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ALL quotes plotted on incredibly high tech HD Super iBoard

Alright everybody, settle down. Take your seats. Stow the mobile devices—Janey and Bobby-Joe can wait an hour for your latest Facebook update. Class is now in session.

At the end of our last meeting together one of you—and I’m speaking to you, Miss Beverly—was impertinent enough to point out that, while I routinely inveigh against the excessive use of quotes in papers submitted to me, I’m not above employing them myself when submitting my work to the admiring scrutiny of the adoring public, namely you.

Whereas there may be a certain extremely tenuous element of truth to what Miss Bev brings up, I would like to put forward the fact that when it comes to my writings the only truly quotable words worthy of passing down into the annals of human spiritual and intellectual endeavor reside in the main body of the work in question and not at the top, between quotation marks and next to such names as ‘Proust’, ‘Joyce’, ‘Miller’, ‘Campbell’, and all.

They’re dead and gone, Miss Beverly; while you and I, I would posit, are not.

Be that as it may, I’ve spent the last day and a half inputting into my trusty supercomputer, Big Bertha, every single quote ever uttered and written down by a member, living or dead, of our Western European/North American civilization.

They can be seen behind me on the high tech Super iBoard as numerous seemingly unrelated points dotting the graph. For the moment, if you will, ignore the arcing line, for it is in no way visible to the naked eye.

Indeed, the millions of dots appeared entirely unrelated, chaotic and random, until I asked old Bertie to analyze them using a complex algorithm comprised of what I would call the poetic element, the shamanic principle, the seventh chakra, the pineal gland, or inner eye. Then—and only then—did the arcing line appear which traces the grand trajectory of our collective soul. Then—and only then—did it become clear where exactly we are on Life’s slippery continuum.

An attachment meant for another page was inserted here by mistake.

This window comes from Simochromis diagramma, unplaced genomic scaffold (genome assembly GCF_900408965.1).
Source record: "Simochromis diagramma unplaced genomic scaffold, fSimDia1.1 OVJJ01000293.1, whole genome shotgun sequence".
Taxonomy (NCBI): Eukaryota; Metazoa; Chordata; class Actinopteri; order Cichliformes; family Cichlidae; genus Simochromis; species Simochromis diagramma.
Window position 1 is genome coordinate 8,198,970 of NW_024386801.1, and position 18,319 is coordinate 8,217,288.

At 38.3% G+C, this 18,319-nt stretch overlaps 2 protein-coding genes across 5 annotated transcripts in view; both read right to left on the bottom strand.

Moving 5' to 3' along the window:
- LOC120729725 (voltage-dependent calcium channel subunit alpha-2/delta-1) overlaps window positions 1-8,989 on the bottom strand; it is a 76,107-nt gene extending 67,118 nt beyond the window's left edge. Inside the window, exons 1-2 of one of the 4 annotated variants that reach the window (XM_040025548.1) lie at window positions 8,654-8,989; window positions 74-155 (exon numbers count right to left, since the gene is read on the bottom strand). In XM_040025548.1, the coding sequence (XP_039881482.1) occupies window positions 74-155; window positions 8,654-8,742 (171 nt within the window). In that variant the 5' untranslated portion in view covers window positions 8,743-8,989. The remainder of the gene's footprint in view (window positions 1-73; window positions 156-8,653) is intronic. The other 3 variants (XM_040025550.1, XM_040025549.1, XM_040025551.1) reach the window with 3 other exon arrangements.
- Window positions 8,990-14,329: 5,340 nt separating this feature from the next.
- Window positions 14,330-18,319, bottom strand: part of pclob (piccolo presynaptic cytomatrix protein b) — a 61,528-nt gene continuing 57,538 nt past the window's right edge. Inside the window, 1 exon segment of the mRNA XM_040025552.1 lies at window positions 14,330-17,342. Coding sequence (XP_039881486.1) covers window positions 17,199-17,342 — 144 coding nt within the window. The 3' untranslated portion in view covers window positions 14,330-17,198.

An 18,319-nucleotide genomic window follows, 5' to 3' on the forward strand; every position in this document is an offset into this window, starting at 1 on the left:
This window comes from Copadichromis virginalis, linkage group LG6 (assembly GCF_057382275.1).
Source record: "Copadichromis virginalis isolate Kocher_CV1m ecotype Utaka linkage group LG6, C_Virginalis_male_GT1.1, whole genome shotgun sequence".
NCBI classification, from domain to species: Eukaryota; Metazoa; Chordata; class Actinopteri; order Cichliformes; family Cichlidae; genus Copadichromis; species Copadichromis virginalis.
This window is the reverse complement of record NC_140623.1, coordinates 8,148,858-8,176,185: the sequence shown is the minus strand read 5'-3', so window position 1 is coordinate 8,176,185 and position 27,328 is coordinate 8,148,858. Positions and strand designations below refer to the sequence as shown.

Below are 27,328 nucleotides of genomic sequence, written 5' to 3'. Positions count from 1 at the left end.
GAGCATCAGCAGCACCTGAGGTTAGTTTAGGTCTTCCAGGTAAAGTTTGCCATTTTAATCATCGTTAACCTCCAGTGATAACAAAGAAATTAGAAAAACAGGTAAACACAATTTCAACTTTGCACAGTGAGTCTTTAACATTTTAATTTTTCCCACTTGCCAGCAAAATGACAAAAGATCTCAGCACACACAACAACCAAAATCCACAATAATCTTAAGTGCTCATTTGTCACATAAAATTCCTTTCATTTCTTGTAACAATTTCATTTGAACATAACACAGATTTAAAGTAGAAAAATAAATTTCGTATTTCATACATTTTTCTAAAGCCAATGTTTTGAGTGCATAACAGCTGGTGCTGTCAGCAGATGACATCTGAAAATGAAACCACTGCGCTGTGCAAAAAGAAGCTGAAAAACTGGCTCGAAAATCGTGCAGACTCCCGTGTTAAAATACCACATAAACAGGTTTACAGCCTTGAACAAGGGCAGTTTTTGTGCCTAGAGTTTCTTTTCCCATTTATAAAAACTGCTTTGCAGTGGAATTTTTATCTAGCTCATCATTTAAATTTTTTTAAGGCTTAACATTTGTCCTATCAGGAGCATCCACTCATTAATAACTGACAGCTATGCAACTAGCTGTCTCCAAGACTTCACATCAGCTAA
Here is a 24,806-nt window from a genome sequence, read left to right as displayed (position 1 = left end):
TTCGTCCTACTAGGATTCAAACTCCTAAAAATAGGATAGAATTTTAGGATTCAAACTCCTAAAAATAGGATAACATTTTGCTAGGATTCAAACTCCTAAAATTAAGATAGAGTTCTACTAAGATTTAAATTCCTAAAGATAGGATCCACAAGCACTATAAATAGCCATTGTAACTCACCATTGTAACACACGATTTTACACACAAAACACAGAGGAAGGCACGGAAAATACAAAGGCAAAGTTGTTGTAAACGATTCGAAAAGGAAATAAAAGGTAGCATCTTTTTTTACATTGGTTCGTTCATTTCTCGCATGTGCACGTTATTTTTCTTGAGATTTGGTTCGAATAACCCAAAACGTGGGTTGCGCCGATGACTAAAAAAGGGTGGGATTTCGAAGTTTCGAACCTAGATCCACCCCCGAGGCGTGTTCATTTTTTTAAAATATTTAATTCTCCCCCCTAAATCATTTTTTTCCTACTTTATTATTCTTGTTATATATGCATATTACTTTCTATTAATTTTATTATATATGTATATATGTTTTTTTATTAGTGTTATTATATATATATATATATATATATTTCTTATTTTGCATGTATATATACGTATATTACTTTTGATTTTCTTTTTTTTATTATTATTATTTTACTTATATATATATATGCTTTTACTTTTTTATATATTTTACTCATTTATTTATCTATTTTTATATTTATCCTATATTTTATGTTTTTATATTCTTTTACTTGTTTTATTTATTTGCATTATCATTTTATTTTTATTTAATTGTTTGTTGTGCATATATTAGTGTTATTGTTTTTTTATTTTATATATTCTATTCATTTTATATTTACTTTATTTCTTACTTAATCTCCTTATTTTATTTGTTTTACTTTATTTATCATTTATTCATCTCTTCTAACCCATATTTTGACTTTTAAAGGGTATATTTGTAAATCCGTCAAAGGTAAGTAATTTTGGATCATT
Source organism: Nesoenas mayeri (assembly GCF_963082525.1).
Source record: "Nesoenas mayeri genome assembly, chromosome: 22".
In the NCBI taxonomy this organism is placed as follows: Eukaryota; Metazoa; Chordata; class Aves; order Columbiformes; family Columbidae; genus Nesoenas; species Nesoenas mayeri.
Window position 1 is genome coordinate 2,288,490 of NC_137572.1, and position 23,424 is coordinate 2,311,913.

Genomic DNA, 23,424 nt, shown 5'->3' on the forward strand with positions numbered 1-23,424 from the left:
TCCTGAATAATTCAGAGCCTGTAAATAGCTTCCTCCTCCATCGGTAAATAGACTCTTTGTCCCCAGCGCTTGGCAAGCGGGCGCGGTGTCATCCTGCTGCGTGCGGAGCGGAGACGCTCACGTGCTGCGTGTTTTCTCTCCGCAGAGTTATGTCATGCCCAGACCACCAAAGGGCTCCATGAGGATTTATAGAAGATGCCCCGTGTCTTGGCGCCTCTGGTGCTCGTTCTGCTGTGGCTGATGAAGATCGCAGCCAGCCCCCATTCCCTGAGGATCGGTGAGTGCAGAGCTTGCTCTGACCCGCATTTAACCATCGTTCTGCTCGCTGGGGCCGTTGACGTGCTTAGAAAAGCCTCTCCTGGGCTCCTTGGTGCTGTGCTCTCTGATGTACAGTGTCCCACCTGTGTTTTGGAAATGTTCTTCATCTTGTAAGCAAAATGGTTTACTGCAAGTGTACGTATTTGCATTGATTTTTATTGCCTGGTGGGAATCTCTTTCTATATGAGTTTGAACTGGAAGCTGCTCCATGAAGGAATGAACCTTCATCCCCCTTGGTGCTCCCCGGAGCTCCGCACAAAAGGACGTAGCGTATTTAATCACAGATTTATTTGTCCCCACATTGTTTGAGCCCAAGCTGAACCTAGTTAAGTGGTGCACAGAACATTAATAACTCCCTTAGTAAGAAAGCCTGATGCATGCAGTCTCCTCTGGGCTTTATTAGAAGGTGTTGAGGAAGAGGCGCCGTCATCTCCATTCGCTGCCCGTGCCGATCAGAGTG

At this juncture let me observe that the decline and fall delineated on the board is in no way correlated with material or scientific progress. No, on the contrary, material wealth and benefits could very well be perceived—at least in the short term—as continually accumulating. For the fortunate few, in any case.

For what is depicted—keep in mind—is our inner lives! It could very well be that alongside the all too steep plummet to complete psychic and spiritual disintegration there is the compensating rise of … Empire! That is, the total abdication of personal responsibility for a blind, unquestioning collective one, just as once occurred in the Mayan/Aztec, Greco/Roman, Indian, Chinese, and Egyptian worlds. The Song—to borrow a lyric from my youth—Remains The Same.

Observe the right hand side of the graph as the line crashes back to ground. Look close enough and you see the works of Joyce, Mann, Proust, Spengler, Faure, Woolf, Waugh, Maugham, even Picasso! It was a heady time for the soul’s work indeed, the early twentieth century, culminating in the cataclysm of the two World Wars which punctuated starkly on the outer plain what had already occurred on the inner.

Oops. Well, class, it looks like our time together is up.

Homework? I’d like each of you to tweet me an essay on whether or not you feel the kooky Christian right’s prophesying an end of time later this year is related in any way, shape, or form to the arcing line of our soul’s collapse as illustrated on the board, or does it still belong on the Greco/Roman world’s graph?

And oh ya, you can put your hand down now, Miss Beverly. Has anyone ever pointed out a resemblance between you and Hermione Granger?

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